What ACARA’s new strategic plan means for schools

What ACARA’s new strategic plan means for schools

In September, Australian Curriculum, Assessment and Reporting Authority (ACARA) announced it had updated its strategic plan with some small but very important changes.

The move, approved by the Authority’s board last week, signals a shift in how it will drive improved teaching and learning in Australian schools in coming years.

ACARA CEO David de Carvalho said the Authority’s updated vision statement – “Inspire improvement in the learning of all young Australians through world-class curriculum, assessment and reporting” – is important for several reasons.

“While this change of adding “inspire” at the start of the vision statement seems small, it signals and highlights an important aspect of ACARA’s work – that we don't improve outcomes solely through our own efforts,” de Carvalho told The Educator.

“But we are also doing this by supporting and inspiring the people who are working directly with students – the teachers and school leaders who ultimately make the real difference in the lives of children and young people, fanning the flames of wonder.”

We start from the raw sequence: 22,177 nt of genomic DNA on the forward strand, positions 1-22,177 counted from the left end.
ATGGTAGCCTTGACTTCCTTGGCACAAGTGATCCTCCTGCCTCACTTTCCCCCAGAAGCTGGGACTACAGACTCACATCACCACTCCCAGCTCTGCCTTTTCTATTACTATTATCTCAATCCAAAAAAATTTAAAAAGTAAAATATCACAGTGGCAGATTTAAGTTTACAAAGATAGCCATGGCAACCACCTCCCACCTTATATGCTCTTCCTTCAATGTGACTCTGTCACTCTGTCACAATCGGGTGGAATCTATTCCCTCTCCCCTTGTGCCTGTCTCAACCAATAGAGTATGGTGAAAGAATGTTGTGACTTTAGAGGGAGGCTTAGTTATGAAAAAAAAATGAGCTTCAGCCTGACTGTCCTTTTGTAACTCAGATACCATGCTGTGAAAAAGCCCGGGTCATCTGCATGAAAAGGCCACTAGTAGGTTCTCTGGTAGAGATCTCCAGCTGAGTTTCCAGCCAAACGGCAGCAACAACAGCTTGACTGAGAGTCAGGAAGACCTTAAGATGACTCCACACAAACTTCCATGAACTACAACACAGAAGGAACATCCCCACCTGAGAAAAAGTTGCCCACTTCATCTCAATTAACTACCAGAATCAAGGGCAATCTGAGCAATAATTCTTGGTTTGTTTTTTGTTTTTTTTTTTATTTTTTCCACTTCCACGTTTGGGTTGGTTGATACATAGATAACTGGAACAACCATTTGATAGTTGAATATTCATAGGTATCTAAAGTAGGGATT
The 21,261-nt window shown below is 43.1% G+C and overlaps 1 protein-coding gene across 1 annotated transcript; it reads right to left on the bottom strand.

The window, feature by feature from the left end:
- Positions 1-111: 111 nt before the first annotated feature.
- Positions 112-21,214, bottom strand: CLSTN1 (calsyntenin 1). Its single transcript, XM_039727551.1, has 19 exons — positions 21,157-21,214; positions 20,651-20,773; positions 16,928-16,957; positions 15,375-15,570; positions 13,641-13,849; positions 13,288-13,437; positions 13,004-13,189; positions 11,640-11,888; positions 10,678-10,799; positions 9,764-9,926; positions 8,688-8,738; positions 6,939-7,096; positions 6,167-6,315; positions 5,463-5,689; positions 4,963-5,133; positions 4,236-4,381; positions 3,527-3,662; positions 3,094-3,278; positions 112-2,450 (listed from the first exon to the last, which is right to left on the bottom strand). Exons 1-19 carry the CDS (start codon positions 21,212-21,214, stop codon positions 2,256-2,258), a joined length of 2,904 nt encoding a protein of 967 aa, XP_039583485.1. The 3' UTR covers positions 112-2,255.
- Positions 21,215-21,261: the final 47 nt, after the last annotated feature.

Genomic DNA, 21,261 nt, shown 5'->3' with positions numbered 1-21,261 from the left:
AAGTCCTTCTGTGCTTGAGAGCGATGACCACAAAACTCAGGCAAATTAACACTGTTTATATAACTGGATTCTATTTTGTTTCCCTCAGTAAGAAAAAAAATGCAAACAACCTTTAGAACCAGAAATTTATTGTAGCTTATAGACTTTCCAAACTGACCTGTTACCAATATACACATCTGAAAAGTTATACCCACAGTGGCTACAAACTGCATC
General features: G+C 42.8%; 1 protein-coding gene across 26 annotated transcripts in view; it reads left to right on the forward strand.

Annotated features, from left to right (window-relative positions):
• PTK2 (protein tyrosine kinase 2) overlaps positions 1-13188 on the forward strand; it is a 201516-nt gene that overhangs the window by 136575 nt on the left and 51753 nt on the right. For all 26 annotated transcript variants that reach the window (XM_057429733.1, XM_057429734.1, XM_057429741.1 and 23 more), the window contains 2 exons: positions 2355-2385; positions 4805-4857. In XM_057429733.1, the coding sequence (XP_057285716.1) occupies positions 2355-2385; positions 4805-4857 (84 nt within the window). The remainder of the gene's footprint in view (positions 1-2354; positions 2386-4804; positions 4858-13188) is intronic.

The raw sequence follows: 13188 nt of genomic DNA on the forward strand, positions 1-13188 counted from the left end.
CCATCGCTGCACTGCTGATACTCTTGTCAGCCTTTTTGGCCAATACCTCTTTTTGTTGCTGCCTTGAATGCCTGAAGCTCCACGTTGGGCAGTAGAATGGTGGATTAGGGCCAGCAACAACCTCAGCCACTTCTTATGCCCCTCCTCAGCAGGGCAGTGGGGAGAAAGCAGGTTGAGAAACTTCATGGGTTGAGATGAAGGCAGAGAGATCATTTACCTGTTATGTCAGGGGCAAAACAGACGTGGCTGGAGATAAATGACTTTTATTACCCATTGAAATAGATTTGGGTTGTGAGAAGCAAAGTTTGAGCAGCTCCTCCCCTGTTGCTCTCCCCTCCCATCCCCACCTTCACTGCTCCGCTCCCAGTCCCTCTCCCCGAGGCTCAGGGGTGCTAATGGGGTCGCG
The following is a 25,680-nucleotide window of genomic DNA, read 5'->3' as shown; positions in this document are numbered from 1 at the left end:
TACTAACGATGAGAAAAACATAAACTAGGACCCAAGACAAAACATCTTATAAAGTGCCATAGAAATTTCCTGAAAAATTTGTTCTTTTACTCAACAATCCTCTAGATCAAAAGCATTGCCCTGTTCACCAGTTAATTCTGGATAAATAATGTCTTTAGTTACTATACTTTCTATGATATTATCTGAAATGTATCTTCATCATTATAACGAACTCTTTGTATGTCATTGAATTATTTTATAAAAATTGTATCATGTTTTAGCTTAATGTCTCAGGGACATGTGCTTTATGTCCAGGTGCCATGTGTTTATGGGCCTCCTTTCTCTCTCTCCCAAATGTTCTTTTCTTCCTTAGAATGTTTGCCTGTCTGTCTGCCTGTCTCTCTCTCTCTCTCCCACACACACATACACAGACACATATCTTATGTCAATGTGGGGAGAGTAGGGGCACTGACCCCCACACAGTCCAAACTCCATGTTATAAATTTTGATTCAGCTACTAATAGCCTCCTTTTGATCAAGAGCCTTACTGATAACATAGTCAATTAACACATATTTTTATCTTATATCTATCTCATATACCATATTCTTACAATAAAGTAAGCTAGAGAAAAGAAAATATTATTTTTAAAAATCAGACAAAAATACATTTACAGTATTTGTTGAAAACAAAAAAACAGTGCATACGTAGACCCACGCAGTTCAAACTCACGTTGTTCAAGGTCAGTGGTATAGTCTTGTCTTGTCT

de Carvalho said the other important and related change to ACARA’s Strategic Plan is the addition of “Innovation” to its values. 

“What this signals is that we are focused on doing things differently, improving the way we do things, being a learning organisation,” he said.

“This is only appropriate for an organisation whose purpose is to support learning itself.”

ACARA, which runs the controversial NAPLAN tests, has recently been under increased pressure by some states to axe the regime.

In August, the latest round of NAPLAN results revealed a mixed report card for Australia’s schools, with noticeable improvements in student writing outcomes but little improvement in test scores across the board.

While ACARA’s priorities for 2019-2022 include continuing the transition of NAPLAN Online, the Authority has flagged “refining” the Australian Curriculum and strengthening its collaboration and engagement with all stakeholders and jurisdictions.

In September, the governments of Victoria, NSW and Queensland released the terms of reference for their own separate review of the controversial test.

The terms include defining the objectives of standardised testing; improving support for individual student growth and school improvement; and improving information for parents on school and student performance.

The review – the sixth since the test began in 2008 – will determine the broader objectives of standardised testing and assess how well NAPLAN is meeting those objectives, as well as looking at alternatives.